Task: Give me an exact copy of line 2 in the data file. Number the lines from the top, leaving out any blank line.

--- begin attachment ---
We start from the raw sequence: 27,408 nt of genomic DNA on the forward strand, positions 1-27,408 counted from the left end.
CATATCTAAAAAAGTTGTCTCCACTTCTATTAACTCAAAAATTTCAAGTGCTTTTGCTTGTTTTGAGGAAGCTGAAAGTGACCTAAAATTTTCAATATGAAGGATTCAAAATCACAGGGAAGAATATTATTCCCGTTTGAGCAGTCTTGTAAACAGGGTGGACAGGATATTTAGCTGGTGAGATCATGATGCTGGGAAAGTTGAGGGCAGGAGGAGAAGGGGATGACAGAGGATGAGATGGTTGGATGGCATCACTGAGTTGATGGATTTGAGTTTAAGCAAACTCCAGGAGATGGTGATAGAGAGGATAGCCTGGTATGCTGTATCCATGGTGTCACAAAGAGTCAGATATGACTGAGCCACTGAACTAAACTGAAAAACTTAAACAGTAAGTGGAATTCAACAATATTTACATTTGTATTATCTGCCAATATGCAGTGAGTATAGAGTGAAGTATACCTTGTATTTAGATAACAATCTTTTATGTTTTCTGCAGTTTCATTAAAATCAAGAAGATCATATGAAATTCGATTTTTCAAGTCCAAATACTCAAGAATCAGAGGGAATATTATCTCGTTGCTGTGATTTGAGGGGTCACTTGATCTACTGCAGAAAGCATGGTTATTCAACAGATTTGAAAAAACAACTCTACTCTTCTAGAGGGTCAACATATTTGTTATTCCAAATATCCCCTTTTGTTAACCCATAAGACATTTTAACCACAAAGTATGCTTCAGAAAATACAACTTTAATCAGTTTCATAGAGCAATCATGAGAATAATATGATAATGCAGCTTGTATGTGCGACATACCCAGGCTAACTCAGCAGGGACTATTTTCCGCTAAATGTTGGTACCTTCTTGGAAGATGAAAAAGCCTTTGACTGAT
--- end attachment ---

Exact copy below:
CATATCTAAAAAAGTTGTCTCCACTTCTATTAACTCAAAAATTTCAAGTGCTTTTGCTTGTTTTGAGGAAGCTGAAAGTGACCTAAAATTTTCAATATGAAGGATTCAAAATCACAGGGAAGAATATTATTCCCGTTTGAGCAGTCTTGTAAACAGGGTGGACAGGATATTTAGCTGGTGAGATCATGATGCTGGGAAAGTTGAGGGCAGGAGGAGAAGGGGATGACAGAGGATGAGATGGTTGGATGGCATCACTGAGTTGATGGATTTGAGTTTAAGCAAACTCCAGGAGATGGTGATAGAGAGGATAGCCTGGTATGCTGTATCCATGGTGTCACAAAGAGTCAGATATGACTGAGCCACTGAACTAAACTGAAAAACTTAAACAGTAAGTGGAATTCAACAATATTTACATTTGTATTATCTGCCAATATGCAGTGAGTATAGAGTGAAGTATACCTTGTATTTAGATAACAATCTTTTATGTTTTCTGCAGTTTCATTAAAATCAAGAAGATCATATGAAATTCGATTTTTCAAGTCCAAATACTCAAGAATCAGAGGGAATATTATCTCGTTGCTGTGATTTGAGGGGTCACTTGATCTACTGCAGAAAGCATGGTTATTCAACAGATTTGAAAAAACAACTCTACTCTTCTAGAGGGTCAACATATTTGTTATTCCAAATATCCCCTTTTGTTAACCCATAAGACATTTTAACCACAAAGTATGCTTCAGAAAATACAACTTTAATCAGTTTCATAGAGCAATCATGAGAATAATATGATAATGCAGCTTGTATGTGCGACATACCCAGGCTAACTCAGCAGGGACTATTTTCCGCTAAATGTTGGTACCTTCTTGGAAGATGAAAAAGCCTTTGACTGAT